What is the meaning of Tartarus?

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By BibleAsk Team


Tartarus, a term often associated with the afterlife in Greek mythology, appears only once in the New Testament of the Bible, specifically in the book of 2 Peter. Its usage in this context has generated considerable discussion and speculation among theologians and scholars. To fully grasp the meaning of Tartarus in the Bible, we’ll delve into its historical and cultural background, explore its biblical reference, and consider various interpretations within Christian theology.

Historical and Cultural Context

In Greek mythology, Tartarus was a dark abyss located deep within the earth, serving as a prison for the Titans and other malevolent beings. It was depicted as a place of punishment and torment, reserved for those who defied the gods or committed grave offenses. Tartarus represented the furthest reaches of the underworld, distinct from Hades, the realm of the dead.

Biblical Reference: 2 Peter 2:4

The only direct mention of Tartarus in the Bible occurs in 2 Peter 2:4 (NKJV), where it is used in the context of divine judgment:

“For if God did not spare the angels who sinned, but cast them down to hell and delivered them into chains of darkness, to be reserved for judgment…”

In this verse, the Greek word translated as “hell” is “Tartarus” (Τάρταρος), indicating a place of confinement for rebellious angels who sinned against God. The imagery of chains of darkness suggests a state of imprisonment and spiritual bondage awaiting divine judgment.

Different Interpretations

Interpreting the meaning of Tartarus in 2 Peter 2:4 has been a subject of debate among theologians and biblical scholars. Several interpretations have emerged within Christian theology:

  1. Symbolic Interpretation: Some theologians view Tartarus as a symbolic representation of the ultimate fate of disobedient and rebellious beings. Rather than a literal location, Tartarus symbolizes the state of separation from God and the consequences of sin.
  2. Angelic Imprisonment: Another interpretation posits that Tartarus is a realm where fallen angels are temporarily confined pending final judgment. This view aligns with the biblical narrative of angelic rebellion, such as the account of Lucifer’s fall from heaven (Isaiah 14:12-15) and the angels who sinned in the time of Noah (1 Peter 3:19-20).
  3. Historical Context: Understanding the historical and cultural context of 2 Peter provides insight into the author’s intent. The letter was likely written during a period of intense persecution of Christians, and the reference to Tartarus may serve as a warning against false teachers and moral corruption within the Christian community. It emphasizes the certainty of divine judgment for those who lead others astray.
  4. Jewish Influences: Some scholars suggest that the concept of Tartarus in 2 Peter reflects Jewish apocalyptic literature, which often depicted a realm of punishment for rebellious angels and wicked souls. The author of 2 Peter may have drawn upon these Jewish traditions to convey the seriousness of divine judgment.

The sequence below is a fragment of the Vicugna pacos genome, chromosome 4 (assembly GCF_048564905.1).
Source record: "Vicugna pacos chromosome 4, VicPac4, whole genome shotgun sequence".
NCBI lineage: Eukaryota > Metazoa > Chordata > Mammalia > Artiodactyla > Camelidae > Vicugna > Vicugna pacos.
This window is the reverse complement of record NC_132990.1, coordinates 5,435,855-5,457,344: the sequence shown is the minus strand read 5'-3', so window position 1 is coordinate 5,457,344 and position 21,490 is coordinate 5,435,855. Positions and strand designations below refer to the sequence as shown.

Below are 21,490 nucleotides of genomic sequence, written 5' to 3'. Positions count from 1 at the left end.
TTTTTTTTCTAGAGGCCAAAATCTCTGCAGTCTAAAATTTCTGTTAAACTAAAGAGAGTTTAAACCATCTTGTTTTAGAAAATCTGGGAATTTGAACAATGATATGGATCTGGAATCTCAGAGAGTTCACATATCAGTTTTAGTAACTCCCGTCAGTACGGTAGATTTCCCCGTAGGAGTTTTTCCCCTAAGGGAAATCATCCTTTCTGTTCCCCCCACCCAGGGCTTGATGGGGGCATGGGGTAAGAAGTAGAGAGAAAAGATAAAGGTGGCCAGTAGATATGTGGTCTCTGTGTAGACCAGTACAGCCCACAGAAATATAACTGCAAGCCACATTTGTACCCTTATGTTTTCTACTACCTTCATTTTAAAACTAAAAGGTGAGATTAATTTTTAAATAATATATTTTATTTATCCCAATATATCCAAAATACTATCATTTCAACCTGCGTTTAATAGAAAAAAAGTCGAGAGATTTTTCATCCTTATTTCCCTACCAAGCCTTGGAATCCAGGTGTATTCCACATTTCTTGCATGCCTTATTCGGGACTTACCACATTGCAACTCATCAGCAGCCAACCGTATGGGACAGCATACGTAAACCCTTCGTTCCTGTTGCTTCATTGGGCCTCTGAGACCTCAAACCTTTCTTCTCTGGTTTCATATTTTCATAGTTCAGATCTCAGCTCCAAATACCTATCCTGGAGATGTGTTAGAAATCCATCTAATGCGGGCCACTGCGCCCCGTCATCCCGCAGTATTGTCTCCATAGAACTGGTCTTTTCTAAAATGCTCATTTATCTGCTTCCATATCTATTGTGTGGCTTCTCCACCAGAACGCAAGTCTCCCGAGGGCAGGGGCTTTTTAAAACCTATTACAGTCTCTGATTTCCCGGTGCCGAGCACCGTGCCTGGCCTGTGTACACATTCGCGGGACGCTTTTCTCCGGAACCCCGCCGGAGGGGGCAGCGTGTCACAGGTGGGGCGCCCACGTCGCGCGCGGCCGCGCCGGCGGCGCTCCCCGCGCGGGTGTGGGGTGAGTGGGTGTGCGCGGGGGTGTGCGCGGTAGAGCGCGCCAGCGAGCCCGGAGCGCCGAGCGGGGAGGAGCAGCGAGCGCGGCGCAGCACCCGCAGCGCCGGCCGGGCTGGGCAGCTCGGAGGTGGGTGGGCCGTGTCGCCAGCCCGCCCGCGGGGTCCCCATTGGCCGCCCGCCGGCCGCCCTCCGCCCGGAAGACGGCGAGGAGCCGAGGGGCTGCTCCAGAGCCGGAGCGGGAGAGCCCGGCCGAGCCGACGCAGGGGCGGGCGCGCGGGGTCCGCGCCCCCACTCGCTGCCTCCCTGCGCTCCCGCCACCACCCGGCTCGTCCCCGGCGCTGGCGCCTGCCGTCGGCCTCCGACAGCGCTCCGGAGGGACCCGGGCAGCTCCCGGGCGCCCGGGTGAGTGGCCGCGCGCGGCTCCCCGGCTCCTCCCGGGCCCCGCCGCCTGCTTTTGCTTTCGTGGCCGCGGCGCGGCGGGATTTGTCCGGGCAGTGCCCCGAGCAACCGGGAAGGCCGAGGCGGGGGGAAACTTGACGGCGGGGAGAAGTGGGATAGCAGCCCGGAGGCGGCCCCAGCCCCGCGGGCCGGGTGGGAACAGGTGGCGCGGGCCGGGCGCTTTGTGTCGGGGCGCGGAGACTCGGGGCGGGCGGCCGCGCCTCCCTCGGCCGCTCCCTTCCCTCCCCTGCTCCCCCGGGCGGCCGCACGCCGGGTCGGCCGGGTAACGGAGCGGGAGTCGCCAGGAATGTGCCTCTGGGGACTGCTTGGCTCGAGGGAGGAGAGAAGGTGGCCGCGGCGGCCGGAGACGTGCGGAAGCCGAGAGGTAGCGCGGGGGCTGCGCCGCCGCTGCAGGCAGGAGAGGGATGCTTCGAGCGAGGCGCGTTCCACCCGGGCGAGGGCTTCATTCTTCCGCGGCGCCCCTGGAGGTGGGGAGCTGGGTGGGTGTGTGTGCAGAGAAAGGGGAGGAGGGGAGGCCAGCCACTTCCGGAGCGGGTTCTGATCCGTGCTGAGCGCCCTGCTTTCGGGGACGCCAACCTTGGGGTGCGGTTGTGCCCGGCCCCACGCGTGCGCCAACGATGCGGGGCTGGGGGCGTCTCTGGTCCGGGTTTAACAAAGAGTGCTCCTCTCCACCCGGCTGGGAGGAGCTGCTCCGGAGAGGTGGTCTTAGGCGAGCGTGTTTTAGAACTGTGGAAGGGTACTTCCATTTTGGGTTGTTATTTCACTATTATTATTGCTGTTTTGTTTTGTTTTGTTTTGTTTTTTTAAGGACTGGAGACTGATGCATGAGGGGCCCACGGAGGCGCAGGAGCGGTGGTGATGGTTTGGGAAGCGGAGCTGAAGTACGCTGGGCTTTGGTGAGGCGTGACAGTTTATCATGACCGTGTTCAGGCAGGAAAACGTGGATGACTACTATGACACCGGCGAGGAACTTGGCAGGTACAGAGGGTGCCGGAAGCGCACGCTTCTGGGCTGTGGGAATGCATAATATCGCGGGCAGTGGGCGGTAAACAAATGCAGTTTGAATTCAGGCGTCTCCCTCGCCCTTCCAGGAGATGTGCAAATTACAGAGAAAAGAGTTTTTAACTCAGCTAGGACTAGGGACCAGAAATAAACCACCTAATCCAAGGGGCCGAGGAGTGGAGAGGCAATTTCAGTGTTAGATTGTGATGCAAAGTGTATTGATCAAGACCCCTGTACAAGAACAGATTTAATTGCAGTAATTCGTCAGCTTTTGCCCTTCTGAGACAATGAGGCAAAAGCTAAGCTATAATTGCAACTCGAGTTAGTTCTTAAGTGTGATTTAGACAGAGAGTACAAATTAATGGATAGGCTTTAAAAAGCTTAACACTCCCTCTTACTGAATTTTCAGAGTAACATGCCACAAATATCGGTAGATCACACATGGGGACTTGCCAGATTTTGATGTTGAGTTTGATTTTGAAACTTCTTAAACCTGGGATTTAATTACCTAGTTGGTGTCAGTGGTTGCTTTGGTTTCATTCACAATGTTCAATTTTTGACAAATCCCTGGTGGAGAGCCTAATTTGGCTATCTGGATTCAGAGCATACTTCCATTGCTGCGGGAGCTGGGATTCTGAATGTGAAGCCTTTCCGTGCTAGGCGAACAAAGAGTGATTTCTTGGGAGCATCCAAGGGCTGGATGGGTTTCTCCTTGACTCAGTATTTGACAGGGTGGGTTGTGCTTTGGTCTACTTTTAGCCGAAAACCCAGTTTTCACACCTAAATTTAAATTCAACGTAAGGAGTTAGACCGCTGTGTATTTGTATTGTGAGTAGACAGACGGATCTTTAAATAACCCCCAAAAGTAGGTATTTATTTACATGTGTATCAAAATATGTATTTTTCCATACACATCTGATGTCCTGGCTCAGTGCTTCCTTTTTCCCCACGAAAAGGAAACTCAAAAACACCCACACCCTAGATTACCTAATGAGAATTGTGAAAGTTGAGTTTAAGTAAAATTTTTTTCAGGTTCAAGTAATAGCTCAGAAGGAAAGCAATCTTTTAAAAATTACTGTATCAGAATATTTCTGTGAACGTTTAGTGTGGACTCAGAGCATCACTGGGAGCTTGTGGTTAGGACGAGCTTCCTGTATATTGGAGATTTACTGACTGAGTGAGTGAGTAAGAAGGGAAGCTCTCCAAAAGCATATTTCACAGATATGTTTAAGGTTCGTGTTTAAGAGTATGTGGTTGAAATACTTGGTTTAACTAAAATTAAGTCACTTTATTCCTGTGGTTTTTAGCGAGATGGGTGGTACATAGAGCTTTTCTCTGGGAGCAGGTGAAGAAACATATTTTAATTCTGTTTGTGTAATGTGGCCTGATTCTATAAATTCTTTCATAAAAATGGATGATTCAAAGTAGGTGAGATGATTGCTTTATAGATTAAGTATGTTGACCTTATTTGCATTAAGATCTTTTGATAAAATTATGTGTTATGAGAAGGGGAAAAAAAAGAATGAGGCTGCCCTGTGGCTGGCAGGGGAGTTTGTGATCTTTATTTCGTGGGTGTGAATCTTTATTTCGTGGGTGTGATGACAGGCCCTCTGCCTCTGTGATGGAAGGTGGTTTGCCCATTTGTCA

Biblical Support

Writing to people who lived in a Hellenistic atmosphere, Peter employs a Greek term to convey his thought, but does not approve of either the Greek idea of Tartarus or the popular Jewish concept of Gehenna. Peter’s language is only figurative, and does not refer to any specific place as the abode of the fallen angels.

The angels that rebelled in heaven and “abandoned their proper dwelling” (Jude 1:6), God cast them into Tartarus where they are held “in pits of gloom” for a later judgment. This place was feared by the demons (Luke 8:31). In 2 Peter 2:4, the apostle Peter looks to the future, when the judgment will come upon Satan and his angelic followers will finally be executed (Revelation 20:10).

In the course of 2 Peter 2, the apostle refers to many of the heresies propagated by false teachers—denial of the Lord (verse 1), licentious teachings (verses 10, 18), turning from the holy commandment (verse 21), etc. And he adds that these false teachers will also suffer a final destruction with the evil angels in Tartarus.  The end of all untruth is destruction, both to its teachers and to their followers. “Then he (God) will say to those on his left, ‘Depart from me, you who are cursed, into the eternal fire prepared for the devil and his angels” (Matthew 25:41).

Conclusion

The meaning of Tartarus in the Bible, as found in 2 Peter 2:4, carries profound implications for understanding divine judgment, the consequences of rebellion, and the sovereignty of God over spiritual realms. It underscores the seriousness of sin and the reality of divine judgment. It serves as a reminder of the consequences of moral disobedience and the importance of remaining faithful to God’s commandments. Ultimately, the meaning of Tartarus invites believers to reflect on the nature of God’s justice, mercy, and redemption, and to live lives that honor and glorify Him.

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In His service,
BibleAsk Team

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